Guided Trips

FISHING REPORT AND SYNOPSIS: 10/17/2017

Fishing is excellent in the Great Smoky Mountains National Park now. We have had a couple of shots of rain the last week and a half which has helped keep the streams flowing strong for this time of year. The cool overnight temperatures will get the brown and brook trout seriously thinking about spawning. Please be careful this time of year and avoid walking on fine sand and gravel in riffles and tailouts. Leave the spawning trout alone so they can do their thing. When you find brook or brown trout that aren't spawning, they are aggressive and looking to feed. Recent guide trips on brook trout waters have been anywhere from good to excellent. Streams with rainbows and browns have been excellent as well. There are good numbers of fish to be caught in the Park right now!

A variety of bugs have been hatching lately. On cloudy days, Blue-winged Olives have hatched along with some other small mayflies. Various caddis, including the Great Autumn Brown Sedges (often referred to as October Caddis by locals) are hatching and provide a nice bite for the trout. Little Black stoneflies are hatching as well. Fish are eating both dry fly and nymph imitations and even still hitting some terrestrials. Don't forget your beetle, ant, and inchworm fly box. A Parachute Adams or Yellow or Orange Stimulator should work well for a dry fly. Smaller bead head Pheasant Tail nymphs should work as a dropper. Caddis pupa are also catching a lot of fish as are stonefly nymphs.

On the Caney Fork, things have been tough lately. The river has been running warmer than is normal this time of year because of heavy generation earlier this year and also with a stain due to the sluice gate operations. Work has been underway to install vented turbines on the generators and they have been working to try and tweak them to improve dissolved oxygen. One day, we were floating and they were checking the DO and found it at 1.5 ppm. If I remember correctly, the minimum target is 6 ppm. Obviously 1.5 is way too low. Trout were sitting along the banks and in back eddies gasping for oxygen. Hopefully all of this won't have too much of a long term effect on the fishery, but needless to say, things are a bit difficult as of right now. Cooler weather should help. Once the lake turns over, oxygen and clarity will improve quickly.

The Clinch River has been fishing well if you can hit it on low water days. Small nymphs and midges will get the job done here.

Smallmouth bass are about done for the year, but we will be back out on the musky streams again soon looking for the toothy critters. This is tough fishing, but the rewards can be sizable.

Photo of the Month: Night Time Hog

Photo of the Month: Night Time Hog

Saturday, December 13, 2008

Fluoro For Bigger Fish

Our most recent poll closed a couple of days ago and the results surprised me a bit. I honestly did not expect to discover that nearly a third of you use fluorocarbon tippet for all your fishing. Well over half are using it for at least some of your fishing while just over one quarter of you don't use it at all.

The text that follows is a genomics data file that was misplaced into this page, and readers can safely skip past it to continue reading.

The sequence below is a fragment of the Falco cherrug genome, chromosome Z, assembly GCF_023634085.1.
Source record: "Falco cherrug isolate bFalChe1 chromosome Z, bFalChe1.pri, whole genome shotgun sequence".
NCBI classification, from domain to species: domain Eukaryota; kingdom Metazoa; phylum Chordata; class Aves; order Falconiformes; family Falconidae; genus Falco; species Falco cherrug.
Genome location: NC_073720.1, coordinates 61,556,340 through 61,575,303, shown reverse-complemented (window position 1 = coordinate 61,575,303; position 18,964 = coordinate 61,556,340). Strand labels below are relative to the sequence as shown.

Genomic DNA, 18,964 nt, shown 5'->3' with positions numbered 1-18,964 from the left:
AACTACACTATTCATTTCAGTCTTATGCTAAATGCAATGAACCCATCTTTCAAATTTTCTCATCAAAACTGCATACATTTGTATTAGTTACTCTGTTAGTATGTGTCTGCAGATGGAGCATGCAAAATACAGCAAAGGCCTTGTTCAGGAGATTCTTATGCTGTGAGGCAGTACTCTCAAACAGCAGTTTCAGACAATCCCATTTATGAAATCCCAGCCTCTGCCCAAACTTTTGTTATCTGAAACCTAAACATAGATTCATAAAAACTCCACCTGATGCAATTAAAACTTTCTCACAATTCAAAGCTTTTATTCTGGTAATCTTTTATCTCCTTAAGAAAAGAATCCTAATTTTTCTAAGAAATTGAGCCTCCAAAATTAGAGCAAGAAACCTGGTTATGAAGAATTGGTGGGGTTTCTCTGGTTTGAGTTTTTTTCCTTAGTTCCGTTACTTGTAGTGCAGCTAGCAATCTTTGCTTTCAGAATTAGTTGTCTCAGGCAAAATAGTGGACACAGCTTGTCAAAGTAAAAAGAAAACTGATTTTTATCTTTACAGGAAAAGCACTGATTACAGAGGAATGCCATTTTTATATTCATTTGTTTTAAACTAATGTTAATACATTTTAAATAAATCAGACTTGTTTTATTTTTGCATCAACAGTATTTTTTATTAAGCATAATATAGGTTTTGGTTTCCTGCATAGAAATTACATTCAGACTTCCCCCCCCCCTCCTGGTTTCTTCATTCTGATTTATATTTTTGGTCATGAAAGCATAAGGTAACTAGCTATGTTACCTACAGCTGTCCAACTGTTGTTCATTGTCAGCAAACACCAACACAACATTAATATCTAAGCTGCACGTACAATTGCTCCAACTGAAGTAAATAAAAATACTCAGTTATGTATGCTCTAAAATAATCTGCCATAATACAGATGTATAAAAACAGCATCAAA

It took me a long time to start using it and lately I've been using it more and more. Two summers ago I started using it when a buddy recommended I get some for the Frying Pan River in Colorado. My first spool was Seaguar Grand Max in 6X andit is still the best I've ever used although quite expensive. The beauty of using Fluorocarbon is that it supposedly is harder to see underwater compared to standard monofilament. Even better, it is stronger than comparable mono. Lately I've switched over to the Rio Fluoroflex Plus which is almost as good as the Seaguar. It is also a little cheaper which is good for the money starved trout bum. Cheaper here is relative and a good spool of fluorocarbon tippet will generally set you back $10 more than a comparable spool of mono tippet.

So now the big question, is it really worth it? After catching lots of large trout over the last two years, I'm really becoming a believer in the stuff. I've lost an unbelievable number of good fish due to the 6X monofilament breaking but have yet to break off a good fish on fluorocarbon tippet. A few weeks ago, I fought a monster brown on the Caney for several minutes before losing it. The line just went limp and I was sure it had broke off. Reeling in I discovered that the large fish had just straightened the #14 hook. A fish large enough to straighten a #14 hook is a big fish but it did not break the 6X tippet. On the initial run the fish headed straight for a large log and I was forced to apply a lot of pressure. With monofilament I have no doubt that I would have broke the fish off. So again, I ask, is it worth it?
Here's a few reasons I think it is...




3 comments:

  1. I've had a few bigguns bend hooks before breaking my 6x fluoro, so I can relate. I keep telling myself "don't horse 'em" but sometimes I forget to listen.

    ReplyDelete
  2. agreed. I've had a few bigguns bend the hook too--- but mostly just trees. I usually get my fly back when snagged on the bottom with can save a lot of re-rigging time... but aye, it's painful to purchase the stuff!

    God Bless.

    --Brian J.

    ReplyDelete
  3. I feel your pain man, I've had the ol' straighten the hook out trick done by a few monster Davidson River Browns. I was dead drifting a Red Fox Squirrel Nymph, I saw my indicator duck below the surface, I set the hook, trout bent the hook, trout then snapped the 6x and took off upstream. Sigh....I guess that's why Winter's for fly tying, so we can stock up on those lost flies....

    ReplyDelete

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